(CP) at 2408. The court denied the Church's request for
damages, and the Church appealed.
Court of Appeals affirmed the trial court, holding that
"[b]ecause the City reasonably believed that it
satisfied the requirements of NollanlDolan, it did
not know and should not have known that its action was
unlawful." Church of Divine Earth v. City
of Tacoma, 5 Wn.App. 2d 471, 494, 426 P.3d 268 (2018).
The Court of Appeals also awarded attorney fees to the City.
The Church petitioned this court, and we granted limited
review. Church of Divine Earth v. City
of Tacoma, 192 Wn.2d 1022, 435 P.3d 285 (2019).
Whether the City knew or should reasonably have known its
requirement for a dedication of land was unlawful.
should first settle what this case is not about. This is not
a case challenging the constitutionality of a land use
decision; the propriety of the permit condition was already
resolved by the lower court and is not before us on appeal.
And because the superior court invalidated the permit
condition, this is not a claim for just compensation for a
taking. Instead, what we have before us is a claim for
damages under RCW 64.40.020 for an attempted exaction of land
through an unlawful permit condition.
64.40.020(1) allows a property owner who files an application
for a permit to bring an action for damages
to obtain relief from acts of an agency which are arbitrary,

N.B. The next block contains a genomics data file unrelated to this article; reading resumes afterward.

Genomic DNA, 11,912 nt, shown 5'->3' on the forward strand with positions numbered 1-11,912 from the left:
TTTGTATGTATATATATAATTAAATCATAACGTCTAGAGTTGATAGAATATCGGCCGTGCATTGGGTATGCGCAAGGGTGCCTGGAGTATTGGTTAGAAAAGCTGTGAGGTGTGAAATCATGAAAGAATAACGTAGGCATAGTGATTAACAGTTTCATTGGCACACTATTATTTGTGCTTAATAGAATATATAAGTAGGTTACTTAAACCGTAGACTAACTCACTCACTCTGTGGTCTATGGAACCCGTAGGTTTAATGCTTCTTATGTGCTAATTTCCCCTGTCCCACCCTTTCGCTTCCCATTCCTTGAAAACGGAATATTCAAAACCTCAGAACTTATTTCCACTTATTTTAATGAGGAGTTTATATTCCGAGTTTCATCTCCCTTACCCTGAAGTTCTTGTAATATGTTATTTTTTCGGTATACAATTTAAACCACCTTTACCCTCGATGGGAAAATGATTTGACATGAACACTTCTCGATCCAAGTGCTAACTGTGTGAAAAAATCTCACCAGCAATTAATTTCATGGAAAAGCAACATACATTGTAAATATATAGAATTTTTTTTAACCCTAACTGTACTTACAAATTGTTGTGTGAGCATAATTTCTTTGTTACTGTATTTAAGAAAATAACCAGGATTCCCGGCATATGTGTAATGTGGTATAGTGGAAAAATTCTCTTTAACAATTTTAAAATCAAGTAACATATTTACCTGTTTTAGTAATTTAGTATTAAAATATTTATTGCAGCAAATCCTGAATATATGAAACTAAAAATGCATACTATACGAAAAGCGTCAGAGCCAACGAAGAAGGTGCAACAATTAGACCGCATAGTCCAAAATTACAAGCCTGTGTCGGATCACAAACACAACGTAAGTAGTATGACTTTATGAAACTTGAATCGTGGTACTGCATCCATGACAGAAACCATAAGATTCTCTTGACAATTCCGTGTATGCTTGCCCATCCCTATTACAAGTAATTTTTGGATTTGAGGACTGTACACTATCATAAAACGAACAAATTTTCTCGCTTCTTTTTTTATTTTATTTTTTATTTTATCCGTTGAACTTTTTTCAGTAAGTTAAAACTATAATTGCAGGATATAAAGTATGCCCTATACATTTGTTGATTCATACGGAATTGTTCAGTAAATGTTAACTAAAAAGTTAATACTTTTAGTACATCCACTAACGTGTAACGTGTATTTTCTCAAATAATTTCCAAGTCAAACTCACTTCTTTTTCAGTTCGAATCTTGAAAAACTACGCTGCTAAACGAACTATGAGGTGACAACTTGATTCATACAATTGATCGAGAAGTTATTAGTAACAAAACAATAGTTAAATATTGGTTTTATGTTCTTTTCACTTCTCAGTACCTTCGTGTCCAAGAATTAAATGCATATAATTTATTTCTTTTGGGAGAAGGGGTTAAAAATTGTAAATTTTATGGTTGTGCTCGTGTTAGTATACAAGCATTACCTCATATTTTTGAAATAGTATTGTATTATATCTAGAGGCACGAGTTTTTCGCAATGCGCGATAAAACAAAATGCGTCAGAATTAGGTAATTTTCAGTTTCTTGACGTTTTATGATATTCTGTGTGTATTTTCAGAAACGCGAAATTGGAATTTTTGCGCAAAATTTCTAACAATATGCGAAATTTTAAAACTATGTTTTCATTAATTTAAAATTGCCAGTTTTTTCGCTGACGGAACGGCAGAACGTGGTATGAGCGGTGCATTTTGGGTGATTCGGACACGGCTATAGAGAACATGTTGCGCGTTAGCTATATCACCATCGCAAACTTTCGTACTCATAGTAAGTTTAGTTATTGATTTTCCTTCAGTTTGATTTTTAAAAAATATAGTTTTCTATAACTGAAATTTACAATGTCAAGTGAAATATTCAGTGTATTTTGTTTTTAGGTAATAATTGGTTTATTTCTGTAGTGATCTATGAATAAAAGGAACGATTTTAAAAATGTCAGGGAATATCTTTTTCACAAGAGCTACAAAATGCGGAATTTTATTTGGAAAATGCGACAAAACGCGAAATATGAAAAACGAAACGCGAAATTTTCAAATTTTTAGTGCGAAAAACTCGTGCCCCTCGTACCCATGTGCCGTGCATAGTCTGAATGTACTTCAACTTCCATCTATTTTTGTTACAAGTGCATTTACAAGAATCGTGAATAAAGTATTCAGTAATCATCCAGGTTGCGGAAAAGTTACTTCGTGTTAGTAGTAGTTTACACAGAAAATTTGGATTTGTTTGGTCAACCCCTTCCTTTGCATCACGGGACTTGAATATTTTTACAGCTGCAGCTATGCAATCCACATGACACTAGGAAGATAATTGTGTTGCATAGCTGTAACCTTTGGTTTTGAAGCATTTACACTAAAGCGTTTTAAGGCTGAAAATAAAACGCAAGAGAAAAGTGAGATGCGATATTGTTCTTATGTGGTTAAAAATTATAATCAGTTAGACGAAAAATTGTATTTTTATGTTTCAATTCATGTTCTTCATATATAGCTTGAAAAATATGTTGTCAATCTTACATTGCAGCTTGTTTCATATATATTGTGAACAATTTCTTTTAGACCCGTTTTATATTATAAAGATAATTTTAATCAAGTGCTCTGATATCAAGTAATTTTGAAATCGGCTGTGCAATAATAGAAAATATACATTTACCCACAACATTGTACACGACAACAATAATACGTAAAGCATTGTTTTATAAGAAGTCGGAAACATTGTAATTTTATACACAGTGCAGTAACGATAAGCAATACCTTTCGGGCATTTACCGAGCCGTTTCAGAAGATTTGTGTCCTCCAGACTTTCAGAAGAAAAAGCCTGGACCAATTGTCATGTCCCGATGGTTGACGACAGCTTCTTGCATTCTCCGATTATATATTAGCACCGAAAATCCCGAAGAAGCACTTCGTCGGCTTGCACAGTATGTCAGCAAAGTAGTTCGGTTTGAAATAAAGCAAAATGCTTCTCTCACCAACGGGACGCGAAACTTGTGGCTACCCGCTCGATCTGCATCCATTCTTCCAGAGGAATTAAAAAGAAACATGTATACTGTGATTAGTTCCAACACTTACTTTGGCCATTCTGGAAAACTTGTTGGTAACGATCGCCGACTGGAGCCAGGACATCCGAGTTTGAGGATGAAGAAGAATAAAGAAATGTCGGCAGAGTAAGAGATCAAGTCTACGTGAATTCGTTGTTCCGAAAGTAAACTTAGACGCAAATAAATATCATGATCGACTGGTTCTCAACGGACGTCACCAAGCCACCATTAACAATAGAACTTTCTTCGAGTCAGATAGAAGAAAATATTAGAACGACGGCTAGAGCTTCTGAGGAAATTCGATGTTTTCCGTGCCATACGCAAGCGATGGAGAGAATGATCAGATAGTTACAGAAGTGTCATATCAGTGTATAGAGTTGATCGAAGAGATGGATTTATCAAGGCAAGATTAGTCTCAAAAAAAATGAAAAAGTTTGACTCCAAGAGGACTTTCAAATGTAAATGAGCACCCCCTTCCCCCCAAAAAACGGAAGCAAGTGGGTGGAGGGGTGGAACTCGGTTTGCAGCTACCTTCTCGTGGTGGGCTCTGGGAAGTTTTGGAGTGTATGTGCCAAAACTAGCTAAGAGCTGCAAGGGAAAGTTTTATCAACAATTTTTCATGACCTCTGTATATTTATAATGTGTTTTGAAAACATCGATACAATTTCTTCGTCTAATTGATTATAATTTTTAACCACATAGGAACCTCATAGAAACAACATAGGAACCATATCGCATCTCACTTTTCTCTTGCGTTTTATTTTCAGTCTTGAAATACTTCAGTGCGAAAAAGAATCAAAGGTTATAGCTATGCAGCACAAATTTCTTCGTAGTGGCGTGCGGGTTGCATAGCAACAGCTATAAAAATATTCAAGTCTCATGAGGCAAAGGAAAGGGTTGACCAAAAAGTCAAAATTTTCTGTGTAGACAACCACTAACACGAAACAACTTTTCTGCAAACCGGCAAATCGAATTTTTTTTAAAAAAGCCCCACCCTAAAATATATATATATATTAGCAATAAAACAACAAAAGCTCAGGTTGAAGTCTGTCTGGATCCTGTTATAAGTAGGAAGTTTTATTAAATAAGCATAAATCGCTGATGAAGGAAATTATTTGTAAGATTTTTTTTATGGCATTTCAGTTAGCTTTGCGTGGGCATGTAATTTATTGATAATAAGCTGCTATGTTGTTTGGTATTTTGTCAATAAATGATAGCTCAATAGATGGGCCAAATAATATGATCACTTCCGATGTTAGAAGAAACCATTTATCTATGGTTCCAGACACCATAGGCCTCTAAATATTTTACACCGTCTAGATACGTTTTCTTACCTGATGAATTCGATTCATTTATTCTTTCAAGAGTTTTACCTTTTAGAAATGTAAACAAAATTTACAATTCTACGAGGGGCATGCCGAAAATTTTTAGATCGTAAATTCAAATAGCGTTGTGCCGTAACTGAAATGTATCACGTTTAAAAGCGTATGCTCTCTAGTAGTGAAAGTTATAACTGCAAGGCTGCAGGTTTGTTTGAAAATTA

capricious, unlawful, or exceed lawful authority, or relief
from a failure to act within time limits established by law:
PROVIDED, That the action is unlawful or in excess of lawful
authority only if the final decision of the agency was made
with knowledge of its unlawfulness or that it was in excess
of lawful authority, or it should reasonably have been known
to have been unlawful or in excess of lawful authority.
statute does overlap to some degree with LUPA insofar as, to
obtain damages under RCW 64.40.020, the land use decision
must, necessarily, be invalid. But not every successful LUPA
appeal will justify damages, as is expressly acknowledged in
RCW 36.7OC. 130(2) (stating that "[a] grant of relief by
itself may not be deemed to establish liability for monetary
damages"). To establish liability for such damages under
RCW 64.40.020, a plaintiff must meet a higher burden than is
required in LUPA, establishing actual or constructive
knowledge, or that the government entity acted in an
arbitrary or capricious manner.
review here is limited to the question of whether the Church
may obtain damages for the City's unlawful action. As the
statute indicates, the City incurs liability for an unlawful
action "only if the final decision of the
agency was made with knowledge of its unlawfulness ... or it
should reasonably have been known to have been
unlawful." RCW 64.40.020(1) (emphasis added). The City
argued, and the trial court held, that the final decision was
that of the hearing examiner. Therefore, the issue in this
case is whether the City knew or should reasonably have known
the hearing examiner's decision to allow the permit
condition was unlawful. The trial court appears to ...